The corollary to your point about "the most influential potters" is that if Jeff doesn't include a few from other cultures or countries, or even better, offbeat choices, then you're just instituting an echo chamber.

Which is far far worse.

On Fri, 28 Jan 2022 at 11:19, <vpitelka@dtccom.net> wrote:
This is devolving into a fiasco of favorite potters or "best" potters rather
than the twenty MOST INFLUENTIAL POTTERS of the past century, which is what
Jeff Weiland asked for.  And by influential, I am assuming Jeff means the
potters who had the greatest influence on the subsequent evolution of
utilitarian studio pottery (not sculptural vessels or pure sculpture).  And
if you are talking about the most influential on the evolution of
utilitarian clay, it lets out all the most recent potters, however wonderful
they are. 

My list is confined to the twenty potters who I think had the greatest
influence on American utilitarian studio pottery, because that's what I know
from my 30 years teaching ceramics in academia.  So please remember that
this is must my own opinion.  I'm selecting from throughout the 20th
century.  We don't have enough information on potters who have risen to
success in the 21st century to know how influential they will be. 

Adelaide Alsop Robineau, Charles Fergus Binns, George Ohr, F. Carlton Ball,
Bernard Leach, Michael Cardew, Val Cushing, Warren McKenzie, Toshiko
Takaezu, Ken Ferguson, David Shaner, Lucie Rie, Shoji Hamada, Robin Hopper,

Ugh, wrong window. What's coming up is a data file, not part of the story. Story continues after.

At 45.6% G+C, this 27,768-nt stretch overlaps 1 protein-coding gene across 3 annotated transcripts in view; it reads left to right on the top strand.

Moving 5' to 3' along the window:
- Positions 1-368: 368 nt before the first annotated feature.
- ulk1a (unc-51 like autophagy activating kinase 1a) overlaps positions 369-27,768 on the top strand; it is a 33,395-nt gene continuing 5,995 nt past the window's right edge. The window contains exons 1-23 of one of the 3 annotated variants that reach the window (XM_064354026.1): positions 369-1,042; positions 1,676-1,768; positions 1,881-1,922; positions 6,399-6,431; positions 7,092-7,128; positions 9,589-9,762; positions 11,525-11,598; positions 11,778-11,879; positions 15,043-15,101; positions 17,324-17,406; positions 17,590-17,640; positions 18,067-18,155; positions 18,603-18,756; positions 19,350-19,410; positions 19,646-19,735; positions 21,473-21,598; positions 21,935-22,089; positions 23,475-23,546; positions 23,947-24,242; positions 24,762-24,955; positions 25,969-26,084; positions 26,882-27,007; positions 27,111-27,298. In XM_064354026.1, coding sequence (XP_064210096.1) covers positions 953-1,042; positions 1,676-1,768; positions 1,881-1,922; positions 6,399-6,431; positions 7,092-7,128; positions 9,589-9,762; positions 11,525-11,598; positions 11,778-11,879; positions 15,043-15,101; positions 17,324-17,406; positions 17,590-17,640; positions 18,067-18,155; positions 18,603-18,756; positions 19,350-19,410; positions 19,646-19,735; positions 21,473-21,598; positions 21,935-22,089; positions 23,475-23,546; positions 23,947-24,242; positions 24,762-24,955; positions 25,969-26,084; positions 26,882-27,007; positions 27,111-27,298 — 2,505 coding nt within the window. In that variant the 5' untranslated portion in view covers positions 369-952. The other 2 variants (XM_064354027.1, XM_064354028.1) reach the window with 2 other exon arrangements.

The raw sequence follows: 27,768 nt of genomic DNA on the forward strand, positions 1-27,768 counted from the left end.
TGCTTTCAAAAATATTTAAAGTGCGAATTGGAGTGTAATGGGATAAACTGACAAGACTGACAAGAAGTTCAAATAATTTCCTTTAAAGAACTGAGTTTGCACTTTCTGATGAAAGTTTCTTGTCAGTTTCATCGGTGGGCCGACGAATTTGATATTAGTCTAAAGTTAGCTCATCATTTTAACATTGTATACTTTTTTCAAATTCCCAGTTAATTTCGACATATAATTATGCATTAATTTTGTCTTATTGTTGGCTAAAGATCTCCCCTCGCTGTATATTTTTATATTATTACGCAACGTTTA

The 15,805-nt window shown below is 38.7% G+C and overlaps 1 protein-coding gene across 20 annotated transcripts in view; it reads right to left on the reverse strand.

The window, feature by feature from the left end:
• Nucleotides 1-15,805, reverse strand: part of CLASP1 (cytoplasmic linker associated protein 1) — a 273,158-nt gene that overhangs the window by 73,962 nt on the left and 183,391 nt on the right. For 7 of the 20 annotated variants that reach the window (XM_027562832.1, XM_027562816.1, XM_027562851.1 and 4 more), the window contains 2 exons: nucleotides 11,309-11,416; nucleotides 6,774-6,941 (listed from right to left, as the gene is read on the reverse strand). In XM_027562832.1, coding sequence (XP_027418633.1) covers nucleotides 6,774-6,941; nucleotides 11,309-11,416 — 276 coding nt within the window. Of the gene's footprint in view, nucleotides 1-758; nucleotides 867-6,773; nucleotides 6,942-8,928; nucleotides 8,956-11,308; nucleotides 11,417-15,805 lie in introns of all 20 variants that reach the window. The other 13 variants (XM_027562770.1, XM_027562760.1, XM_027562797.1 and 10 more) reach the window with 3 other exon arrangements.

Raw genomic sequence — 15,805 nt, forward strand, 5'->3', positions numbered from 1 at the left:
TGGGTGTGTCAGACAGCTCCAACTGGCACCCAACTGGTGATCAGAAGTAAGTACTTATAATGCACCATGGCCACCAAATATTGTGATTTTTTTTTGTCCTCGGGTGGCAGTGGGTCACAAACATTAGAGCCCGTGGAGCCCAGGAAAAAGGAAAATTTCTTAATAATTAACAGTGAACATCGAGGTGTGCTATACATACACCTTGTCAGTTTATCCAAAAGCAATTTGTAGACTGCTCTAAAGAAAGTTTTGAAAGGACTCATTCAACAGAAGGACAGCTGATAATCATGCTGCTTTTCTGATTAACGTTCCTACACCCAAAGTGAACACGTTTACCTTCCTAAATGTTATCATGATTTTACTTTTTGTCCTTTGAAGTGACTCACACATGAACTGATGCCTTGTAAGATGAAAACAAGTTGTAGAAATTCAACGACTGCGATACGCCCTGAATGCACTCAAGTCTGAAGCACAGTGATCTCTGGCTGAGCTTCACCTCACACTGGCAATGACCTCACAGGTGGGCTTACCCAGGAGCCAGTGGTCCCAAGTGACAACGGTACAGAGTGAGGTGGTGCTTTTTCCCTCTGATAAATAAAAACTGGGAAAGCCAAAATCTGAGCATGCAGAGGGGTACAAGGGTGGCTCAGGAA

Tom Coleman, Ellen Shankin, Jeff Oestreich, Linda Christianson, Randy
Johnston, Josh DeWeese.

Who have I left out?
- Vince

Vince Pitelka
Potter, Writer, Teacher
Chapel Hill, NC
vpitelka@dtccom.net
www.vincepitelka.com
https://chathamartistsguild.org/

-----Original Message-----
From: Clayart <clayart-bounces@lists.clayartworld.com> On Behalf Of Jeff
Weiland
Sent: Thursday, January 27, 2022 4:36 PM
To: Clayart international pottery discussion forum
<Clayart@lists.clayartworld.com>
Subject: [Clayart] top 20 list

I'm working on the curriculum for an advanced high school ceramics class. I
have a question...and wanted to start a debate!!!! I find great value in
learning from but not copying potters from years gone by. We already work
with porcelain and Chinese forms, earthenware and Greek forms, Native
American forms with slip decoration, and a few other cultures. What I want
to compile is a list of twenty or so most influential potter/artists, from
the past century or so, that I can use for research assignments. I have some
of my favorites like Reitz, Voulkos, Coleman, Troy, etc. Suggestions and
"why" would be welcomed. Variety is important.

Jeff Weiland
409 Blaine Street
Knightstown, IN 46148
765-345-2021
weiland@hrtc.net